On a whim, I ordered Laura Lee’s “Broke is Beautiful.” Good call. The book covered a surprising range of related topics, was full of interesting anecdotes/trivia, and will definitely stand up to repeated reading.
Here are a few of my favorite snippets:
“It helps if you can look on your poverty as a way to lighten your load and a chance to test your creativity and resourcefulness. You might as well look at it that way anyhow, because you’re still going to be broke either way.” – Introduction
“Artists are people who see the value in the things dollars can not measure. Define yourself as an artist and you give yourself permission to be “starving.” This can be a great liberation.” – Chapter 8, Bohemian Rhapsody: Define Yourself as an Artist
“You’ve probably noticed that when teenagers decide to become non-conformists they coincidentally choose to not conform in exactly the same way their peers are not conforming. In the ’60s, non-conformists grew their hair long. In the ’80s they shaved and shellacked their hair into Mohawks, and in the ’90s they pierced something. Nobody decided not to conform by coming to school wearing a tuxedo with giant clown shoes. That would be real non-conformity. No, we do what others do, and buy what others buy, so we don’t have to feel like a bunch of losers.” – Chapter 12, Attention, K-Mart Shoppers: Do you Really Need All That Stuff from China Anyway?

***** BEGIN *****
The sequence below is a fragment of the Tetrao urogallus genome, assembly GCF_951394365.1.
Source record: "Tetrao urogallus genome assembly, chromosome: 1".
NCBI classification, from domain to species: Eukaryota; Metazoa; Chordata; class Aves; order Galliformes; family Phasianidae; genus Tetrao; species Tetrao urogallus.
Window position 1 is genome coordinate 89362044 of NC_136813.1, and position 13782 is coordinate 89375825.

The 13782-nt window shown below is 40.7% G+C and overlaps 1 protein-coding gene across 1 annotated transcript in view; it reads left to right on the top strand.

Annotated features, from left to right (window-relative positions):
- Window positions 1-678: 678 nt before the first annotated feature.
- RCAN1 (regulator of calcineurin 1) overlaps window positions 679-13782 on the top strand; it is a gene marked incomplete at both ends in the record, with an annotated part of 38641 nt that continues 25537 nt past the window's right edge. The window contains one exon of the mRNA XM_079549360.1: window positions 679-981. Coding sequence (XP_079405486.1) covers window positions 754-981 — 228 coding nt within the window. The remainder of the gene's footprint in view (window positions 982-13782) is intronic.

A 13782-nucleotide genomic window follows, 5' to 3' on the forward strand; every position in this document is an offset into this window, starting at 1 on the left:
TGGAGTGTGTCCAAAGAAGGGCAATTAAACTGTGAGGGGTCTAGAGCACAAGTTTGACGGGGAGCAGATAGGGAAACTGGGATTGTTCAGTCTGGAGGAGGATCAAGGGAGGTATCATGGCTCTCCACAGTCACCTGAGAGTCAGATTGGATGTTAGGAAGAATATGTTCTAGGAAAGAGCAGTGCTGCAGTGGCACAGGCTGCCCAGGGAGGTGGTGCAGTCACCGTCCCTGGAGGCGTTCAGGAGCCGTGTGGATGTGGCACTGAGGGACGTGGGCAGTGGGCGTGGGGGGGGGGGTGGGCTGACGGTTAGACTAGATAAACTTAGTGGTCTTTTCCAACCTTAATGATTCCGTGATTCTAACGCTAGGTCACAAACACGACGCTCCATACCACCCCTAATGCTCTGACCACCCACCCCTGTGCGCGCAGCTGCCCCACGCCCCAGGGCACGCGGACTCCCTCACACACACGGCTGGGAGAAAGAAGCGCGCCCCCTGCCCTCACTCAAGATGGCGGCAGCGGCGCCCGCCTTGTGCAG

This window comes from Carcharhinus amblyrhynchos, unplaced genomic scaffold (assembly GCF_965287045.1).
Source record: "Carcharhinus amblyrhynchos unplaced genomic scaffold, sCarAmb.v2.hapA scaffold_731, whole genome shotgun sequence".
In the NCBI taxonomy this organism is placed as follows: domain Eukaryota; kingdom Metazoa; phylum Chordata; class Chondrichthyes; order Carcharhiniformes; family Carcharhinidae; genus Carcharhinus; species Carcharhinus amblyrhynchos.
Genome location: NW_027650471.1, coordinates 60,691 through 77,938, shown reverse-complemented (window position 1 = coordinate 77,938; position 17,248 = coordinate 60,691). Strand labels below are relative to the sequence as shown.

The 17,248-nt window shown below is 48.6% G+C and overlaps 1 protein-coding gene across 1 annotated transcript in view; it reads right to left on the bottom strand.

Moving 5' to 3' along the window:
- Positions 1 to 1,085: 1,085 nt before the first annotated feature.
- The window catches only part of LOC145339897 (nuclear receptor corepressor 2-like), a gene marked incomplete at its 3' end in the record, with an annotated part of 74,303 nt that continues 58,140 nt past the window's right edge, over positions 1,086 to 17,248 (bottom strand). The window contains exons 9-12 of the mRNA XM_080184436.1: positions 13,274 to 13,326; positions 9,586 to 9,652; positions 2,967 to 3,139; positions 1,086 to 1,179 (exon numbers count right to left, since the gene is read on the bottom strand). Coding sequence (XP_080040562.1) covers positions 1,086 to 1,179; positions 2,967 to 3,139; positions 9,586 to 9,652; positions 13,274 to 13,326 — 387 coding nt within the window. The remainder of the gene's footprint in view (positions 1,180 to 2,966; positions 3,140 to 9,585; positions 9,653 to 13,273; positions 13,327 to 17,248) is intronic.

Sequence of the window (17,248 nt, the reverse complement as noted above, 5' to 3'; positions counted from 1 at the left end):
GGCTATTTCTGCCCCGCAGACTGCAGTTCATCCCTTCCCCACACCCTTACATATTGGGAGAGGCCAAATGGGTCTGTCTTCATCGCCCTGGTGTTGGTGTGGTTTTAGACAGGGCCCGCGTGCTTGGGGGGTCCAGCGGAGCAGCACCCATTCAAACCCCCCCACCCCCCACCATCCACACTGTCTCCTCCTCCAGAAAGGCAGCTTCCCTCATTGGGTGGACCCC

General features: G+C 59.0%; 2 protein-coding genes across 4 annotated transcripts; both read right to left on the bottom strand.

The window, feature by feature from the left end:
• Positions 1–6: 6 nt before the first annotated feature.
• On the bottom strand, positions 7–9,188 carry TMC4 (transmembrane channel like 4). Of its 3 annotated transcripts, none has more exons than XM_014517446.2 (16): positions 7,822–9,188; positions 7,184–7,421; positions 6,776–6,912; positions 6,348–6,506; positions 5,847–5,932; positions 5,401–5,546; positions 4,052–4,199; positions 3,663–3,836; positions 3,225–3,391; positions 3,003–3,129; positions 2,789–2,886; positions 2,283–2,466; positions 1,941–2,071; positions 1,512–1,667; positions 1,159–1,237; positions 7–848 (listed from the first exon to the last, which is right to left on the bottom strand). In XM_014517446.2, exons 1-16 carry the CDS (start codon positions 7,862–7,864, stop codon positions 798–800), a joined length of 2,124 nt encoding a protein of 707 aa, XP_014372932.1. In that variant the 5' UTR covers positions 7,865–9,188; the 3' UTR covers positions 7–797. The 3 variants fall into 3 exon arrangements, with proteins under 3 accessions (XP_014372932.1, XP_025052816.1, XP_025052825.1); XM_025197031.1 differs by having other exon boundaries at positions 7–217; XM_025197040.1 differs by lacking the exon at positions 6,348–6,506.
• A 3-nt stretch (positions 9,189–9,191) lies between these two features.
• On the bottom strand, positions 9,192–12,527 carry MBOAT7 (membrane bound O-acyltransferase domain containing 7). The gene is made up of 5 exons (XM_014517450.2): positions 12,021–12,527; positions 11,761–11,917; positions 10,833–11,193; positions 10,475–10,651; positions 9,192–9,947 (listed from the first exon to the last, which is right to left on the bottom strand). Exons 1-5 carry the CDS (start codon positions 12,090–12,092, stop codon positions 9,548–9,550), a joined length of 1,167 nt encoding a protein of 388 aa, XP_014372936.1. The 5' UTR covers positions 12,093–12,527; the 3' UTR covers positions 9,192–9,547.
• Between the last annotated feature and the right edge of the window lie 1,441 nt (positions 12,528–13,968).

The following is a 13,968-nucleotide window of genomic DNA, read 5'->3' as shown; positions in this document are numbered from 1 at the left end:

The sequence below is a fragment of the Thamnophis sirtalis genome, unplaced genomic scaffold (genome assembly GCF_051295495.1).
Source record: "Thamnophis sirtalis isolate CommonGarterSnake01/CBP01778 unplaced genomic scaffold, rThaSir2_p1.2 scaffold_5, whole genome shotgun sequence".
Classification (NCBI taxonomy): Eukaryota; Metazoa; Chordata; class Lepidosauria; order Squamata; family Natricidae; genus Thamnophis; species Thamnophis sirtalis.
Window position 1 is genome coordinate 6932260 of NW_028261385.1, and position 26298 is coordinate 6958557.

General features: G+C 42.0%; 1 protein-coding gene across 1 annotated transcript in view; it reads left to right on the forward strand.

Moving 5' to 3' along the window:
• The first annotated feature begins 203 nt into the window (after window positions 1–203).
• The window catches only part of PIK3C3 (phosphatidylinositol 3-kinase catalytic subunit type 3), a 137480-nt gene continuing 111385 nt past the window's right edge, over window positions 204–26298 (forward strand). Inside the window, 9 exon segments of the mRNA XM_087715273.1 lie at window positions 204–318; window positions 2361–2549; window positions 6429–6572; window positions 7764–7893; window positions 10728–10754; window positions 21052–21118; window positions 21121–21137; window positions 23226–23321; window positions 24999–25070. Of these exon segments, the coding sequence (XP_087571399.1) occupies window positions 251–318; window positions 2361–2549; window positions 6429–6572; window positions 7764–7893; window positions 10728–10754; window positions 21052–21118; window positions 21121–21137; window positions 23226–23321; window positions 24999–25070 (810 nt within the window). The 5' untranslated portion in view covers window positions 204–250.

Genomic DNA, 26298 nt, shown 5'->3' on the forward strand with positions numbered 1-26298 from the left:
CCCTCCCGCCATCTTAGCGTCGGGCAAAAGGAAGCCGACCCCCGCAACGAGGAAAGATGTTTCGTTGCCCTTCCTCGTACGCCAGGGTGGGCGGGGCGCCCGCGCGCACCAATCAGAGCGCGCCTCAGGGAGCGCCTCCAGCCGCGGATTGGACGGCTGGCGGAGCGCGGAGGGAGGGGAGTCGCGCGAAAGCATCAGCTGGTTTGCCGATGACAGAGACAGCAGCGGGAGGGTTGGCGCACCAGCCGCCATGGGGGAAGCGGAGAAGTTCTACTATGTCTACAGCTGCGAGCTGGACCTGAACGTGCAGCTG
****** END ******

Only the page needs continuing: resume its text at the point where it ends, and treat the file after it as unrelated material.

“These days, when we talk about thrift, we’re usually thinking about deprivation of some kind. A thrifty person reuses string, wears shoes until they have holes in them, and haggles over the price of bulk flour. But the original meaning of thrift was quite different. Thrift meant prosperity and growth. It was most often applied to nature, or used as a metaphor for the growth of healthy plants. A healthy garden was a thrifty garden. A sunflower as high as an an elephant’s eye was thrifty. In that spirit, you should not look upon economic as deprivation, but as your means to grow and thrive.” – Chapter 16, Thrift, Horatio. Thrift.
“Because so much modern work sucks, it fools us into believing we don’t like to work. This is unfortunate, because studies show that people report themselves as happiest when they are working toward a goal in a state of flow. We love to work! Yet when you ask that same person if she would be happier working or lounging on a beach, she will invariable tell you to hand over the suntan lotion. We know ourselves that poorly. We have no problem with working. What we don’t like is meaningless work that makes us a cog in the machinery. What we don’t like is feeling we have no direct control over our work lives.” – Chapter 20, Identical Strangers: The World of Work
Pretty cool, eh?